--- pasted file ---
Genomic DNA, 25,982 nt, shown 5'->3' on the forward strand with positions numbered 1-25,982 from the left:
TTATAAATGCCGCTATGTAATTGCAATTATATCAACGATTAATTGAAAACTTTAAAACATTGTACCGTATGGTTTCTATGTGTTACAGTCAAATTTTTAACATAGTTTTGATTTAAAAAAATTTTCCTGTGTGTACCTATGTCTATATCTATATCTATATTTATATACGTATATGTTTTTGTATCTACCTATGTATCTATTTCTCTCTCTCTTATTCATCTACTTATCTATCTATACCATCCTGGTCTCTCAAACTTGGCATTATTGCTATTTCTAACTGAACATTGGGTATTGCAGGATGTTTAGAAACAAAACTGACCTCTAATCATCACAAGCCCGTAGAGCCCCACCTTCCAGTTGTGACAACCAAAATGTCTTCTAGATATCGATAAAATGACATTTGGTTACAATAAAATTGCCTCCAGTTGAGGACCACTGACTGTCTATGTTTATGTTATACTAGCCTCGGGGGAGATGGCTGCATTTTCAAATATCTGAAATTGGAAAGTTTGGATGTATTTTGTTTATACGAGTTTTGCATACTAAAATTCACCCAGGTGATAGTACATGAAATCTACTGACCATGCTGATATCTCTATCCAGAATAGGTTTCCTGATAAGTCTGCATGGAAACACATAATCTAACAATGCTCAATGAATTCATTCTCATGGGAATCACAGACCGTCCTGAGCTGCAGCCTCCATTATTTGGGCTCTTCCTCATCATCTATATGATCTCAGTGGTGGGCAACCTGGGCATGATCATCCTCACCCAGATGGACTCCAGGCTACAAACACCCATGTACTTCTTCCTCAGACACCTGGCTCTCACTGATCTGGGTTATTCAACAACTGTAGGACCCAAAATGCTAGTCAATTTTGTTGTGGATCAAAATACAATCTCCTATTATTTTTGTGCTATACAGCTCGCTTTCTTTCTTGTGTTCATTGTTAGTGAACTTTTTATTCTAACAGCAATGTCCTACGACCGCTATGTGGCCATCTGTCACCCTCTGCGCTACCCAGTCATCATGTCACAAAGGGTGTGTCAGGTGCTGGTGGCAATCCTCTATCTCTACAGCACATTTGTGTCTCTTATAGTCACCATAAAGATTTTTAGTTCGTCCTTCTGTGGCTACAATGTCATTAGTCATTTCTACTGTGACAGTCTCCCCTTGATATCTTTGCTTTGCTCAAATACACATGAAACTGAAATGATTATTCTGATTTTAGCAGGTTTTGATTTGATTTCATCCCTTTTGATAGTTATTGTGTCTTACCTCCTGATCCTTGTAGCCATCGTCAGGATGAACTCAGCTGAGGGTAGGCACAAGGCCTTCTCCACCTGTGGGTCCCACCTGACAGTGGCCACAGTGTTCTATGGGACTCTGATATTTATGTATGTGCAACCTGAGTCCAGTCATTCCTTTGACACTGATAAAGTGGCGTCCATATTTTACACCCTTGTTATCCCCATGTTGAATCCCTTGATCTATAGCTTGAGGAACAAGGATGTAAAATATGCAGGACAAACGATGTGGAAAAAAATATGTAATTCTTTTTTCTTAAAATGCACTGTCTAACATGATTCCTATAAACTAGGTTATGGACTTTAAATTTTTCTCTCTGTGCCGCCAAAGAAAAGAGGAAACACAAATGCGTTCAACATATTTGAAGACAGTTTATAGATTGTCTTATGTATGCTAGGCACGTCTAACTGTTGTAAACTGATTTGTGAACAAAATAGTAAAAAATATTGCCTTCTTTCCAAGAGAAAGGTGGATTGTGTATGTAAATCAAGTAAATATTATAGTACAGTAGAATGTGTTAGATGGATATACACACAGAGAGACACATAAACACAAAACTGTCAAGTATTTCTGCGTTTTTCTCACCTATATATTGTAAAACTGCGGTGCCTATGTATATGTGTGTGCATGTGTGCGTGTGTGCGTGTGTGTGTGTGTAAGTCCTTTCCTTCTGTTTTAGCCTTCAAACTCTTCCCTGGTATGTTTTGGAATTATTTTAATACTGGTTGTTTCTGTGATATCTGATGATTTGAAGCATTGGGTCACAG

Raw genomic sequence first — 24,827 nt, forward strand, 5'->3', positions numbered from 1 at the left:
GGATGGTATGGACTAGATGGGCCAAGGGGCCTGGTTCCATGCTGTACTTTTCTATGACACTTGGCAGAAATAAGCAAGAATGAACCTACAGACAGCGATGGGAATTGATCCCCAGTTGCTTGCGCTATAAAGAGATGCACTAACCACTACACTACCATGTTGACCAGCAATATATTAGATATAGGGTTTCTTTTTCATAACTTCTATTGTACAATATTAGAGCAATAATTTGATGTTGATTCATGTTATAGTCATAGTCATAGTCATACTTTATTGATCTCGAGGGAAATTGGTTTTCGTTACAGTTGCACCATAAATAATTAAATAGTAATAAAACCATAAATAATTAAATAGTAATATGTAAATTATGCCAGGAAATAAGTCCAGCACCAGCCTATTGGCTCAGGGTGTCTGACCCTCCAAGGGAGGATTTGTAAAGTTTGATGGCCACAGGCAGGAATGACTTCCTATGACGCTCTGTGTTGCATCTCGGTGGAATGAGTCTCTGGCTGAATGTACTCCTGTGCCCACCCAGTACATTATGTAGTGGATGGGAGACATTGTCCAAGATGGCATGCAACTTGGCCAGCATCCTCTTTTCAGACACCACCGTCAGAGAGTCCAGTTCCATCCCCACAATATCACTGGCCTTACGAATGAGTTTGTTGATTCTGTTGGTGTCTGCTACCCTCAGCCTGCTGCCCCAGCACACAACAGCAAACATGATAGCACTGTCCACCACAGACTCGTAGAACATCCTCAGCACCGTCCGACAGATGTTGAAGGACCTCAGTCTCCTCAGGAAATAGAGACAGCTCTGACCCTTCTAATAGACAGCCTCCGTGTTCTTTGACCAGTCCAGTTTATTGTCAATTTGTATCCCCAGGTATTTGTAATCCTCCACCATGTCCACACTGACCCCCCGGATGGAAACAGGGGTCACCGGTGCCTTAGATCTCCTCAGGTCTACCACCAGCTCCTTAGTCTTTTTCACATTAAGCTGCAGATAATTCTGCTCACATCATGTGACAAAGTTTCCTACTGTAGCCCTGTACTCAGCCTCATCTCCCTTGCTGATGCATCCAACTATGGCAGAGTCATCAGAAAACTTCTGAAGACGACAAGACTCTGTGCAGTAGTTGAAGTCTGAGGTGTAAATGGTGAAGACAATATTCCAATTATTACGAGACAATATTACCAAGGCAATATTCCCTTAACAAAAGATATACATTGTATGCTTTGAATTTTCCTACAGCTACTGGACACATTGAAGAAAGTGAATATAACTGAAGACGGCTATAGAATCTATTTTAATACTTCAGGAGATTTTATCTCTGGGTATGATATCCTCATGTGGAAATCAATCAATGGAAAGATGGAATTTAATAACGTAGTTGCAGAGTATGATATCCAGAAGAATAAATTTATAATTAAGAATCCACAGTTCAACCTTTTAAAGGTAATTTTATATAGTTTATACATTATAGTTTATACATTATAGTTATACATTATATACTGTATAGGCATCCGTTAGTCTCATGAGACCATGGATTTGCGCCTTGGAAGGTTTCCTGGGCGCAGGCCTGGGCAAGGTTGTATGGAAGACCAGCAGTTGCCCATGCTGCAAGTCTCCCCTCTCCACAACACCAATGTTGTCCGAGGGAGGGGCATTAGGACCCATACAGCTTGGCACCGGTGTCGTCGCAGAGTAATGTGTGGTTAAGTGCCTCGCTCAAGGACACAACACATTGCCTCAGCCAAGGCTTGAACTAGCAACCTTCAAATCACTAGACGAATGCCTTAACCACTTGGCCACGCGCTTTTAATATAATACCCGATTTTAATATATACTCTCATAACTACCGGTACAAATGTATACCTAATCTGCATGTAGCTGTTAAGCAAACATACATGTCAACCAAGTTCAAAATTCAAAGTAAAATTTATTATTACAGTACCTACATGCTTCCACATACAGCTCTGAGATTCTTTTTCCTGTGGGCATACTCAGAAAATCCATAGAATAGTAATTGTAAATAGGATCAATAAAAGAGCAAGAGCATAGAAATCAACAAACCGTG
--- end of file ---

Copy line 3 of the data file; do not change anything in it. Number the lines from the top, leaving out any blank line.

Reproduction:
Raw genomic sequence first — 24,827 nt, forward strand, 5'->3', positions numbered from 1 at the left: